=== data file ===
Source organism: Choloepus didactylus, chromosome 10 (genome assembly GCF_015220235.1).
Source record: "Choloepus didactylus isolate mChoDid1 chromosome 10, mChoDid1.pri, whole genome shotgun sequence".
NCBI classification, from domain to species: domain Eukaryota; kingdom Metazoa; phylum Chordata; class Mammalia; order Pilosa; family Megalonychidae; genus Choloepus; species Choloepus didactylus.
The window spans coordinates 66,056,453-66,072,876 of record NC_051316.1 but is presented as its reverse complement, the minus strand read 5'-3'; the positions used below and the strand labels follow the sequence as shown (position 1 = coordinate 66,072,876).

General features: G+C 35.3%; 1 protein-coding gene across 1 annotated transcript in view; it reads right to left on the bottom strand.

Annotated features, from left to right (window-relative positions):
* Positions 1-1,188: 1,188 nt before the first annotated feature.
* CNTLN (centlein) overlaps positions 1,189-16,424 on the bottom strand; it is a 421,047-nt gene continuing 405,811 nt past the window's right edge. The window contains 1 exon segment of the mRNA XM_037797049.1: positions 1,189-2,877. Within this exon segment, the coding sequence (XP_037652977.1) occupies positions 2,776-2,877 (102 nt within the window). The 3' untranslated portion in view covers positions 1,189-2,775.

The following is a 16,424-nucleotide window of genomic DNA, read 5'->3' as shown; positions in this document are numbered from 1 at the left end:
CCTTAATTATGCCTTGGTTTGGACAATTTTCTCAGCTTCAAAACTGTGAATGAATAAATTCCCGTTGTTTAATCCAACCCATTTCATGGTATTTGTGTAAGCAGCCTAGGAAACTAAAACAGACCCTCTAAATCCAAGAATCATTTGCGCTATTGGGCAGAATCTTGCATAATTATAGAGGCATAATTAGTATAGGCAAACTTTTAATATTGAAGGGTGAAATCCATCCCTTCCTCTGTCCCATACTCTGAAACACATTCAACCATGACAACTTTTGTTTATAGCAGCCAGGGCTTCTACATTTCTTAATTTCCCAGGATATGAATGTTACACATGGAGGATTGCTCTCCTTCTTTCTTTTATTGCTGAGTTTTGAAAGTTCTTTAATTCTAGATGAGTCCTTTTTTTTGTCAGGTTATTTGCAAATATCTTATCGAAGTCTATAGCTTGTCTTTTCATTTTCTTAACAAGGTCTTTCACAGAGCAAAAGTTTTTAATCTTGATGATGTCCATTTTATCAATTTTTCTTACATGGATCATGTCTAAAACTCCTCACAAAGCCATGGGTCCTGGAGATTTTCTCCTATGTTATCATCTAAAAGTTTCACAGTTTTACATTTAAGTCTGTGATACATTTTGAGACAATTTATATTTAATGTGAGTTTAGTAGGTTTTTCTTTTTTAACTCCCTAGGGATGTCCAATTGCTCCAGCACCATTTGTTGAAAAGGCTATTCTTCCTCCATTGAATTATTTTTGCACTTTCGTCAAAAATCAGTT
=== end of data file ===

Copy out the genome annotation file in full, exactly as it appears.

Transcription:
Source organism: Choloepus didactylus, chromosome 10 (genome assembly GCF_015220235.1).
Source record: "Choloepus didactylus isolate mChoDid1 chromosome 10, mChoDid1.pri, whole genome shotgun sequence".
NCBI classification, from domain to species: domain Eukaryota; kingdom Metazoa; phylum Chordata; class Mammalia; order Pilosa; family Megalonychidae; genus Choloepus; species Choloepus didactylus.
The window spans coordinates 66,056,453-66,072,876 of record NC_051316.1 but is presented as its reverse complement, the minus strand read 5'-3'; the positions used below and the strand labels follow the sequence as shown (position 1 = coordinate 66,072,876).

General features: G+C 35.3%; 1 protein-coding gene across 1 annotated transcript in view; it reads right to left on the bottom strand.

Annotated features, from left to right (window-relative positions):
* Positions 1-1,188: 1,188 nt before the first annotated feature.
* CNTLN (centlein) overlaps positions 1,189-16,424 on the bottom strand; it is a 421,047-nt gene continuing 405,811 nt past the window's right edge. The window contains 1 exon segment of the mRNA XM_037797049.1: positions 1,189-2,877. Within this exon segment, the coding sequence (XP_037652977.1) occupies positions 2,776-2,877 (102 nt within the window). The 3' untranslated portion in view covers positions 1,189-2,775.

The following is a 16,424-nucleotide window of genomic DNA, read 5'->3' as shown; positions in this document are numbered from 1 at the left end:
CCTTAATTATGCCTTGGTTTGGACAATTTTCTCAGCTTCAAAACTGTGAATGAATAAATTCCCGTTGTTTAATCCAACCCATTTCATGGTATTTGTGTAAGCAGCCTAGGAAACTAAAACAGACCCTCTAAATCCAAGAATCATTTGCGCTATTGGGCAGAATCTTGCATAATTATAGAGGCATAATTAGTATAGGCAAACTTTTAATATTGAAGGGTGAAATCCATCCCTTCCTCTGTCCCATACTCTGAAACACATTCAACCATGACAACTTTTGTTTATAGCAGCCAGGGCTTCTACATTTCTTAATTTCCCAGGATATGAATGTTACACATGGAGGATTGCTCTCCTTCTTTCTTTTATTGCTGAGTTTTGAAAGTTCTTTAATTCTAGATGAGTCCTTTTTTTTGTCAGGTTATTTGCAAATATCTTATCGAAGTCTATAGCTTGTCTTTTCATTTTCTTAACAAGGTCTTTCACAGAGCAAAAGTTTTTAATCTTGATGATGTCCATTTTATCAATTTTTCTTACATGGATCATGTCTAAAACTCCTCACAAAGCCATGGGTCCTGGAGATTTTCTCCTATGTTATCATCTAAAAGTTTCACAGTTTTACATTTAAGTCTGTGATACATTTTGAGACAATTTATATTTAATGTGAGTTTAGTAGGTTTTTCTTTTTTAACTCCCTAGGGATGTCCAATTGCTCCAGCACCATTTGTTGAAAAGGCTATTCTTCCTCCATTGAATTATTTTTGCACTTTCGTCAAAAATCAGTT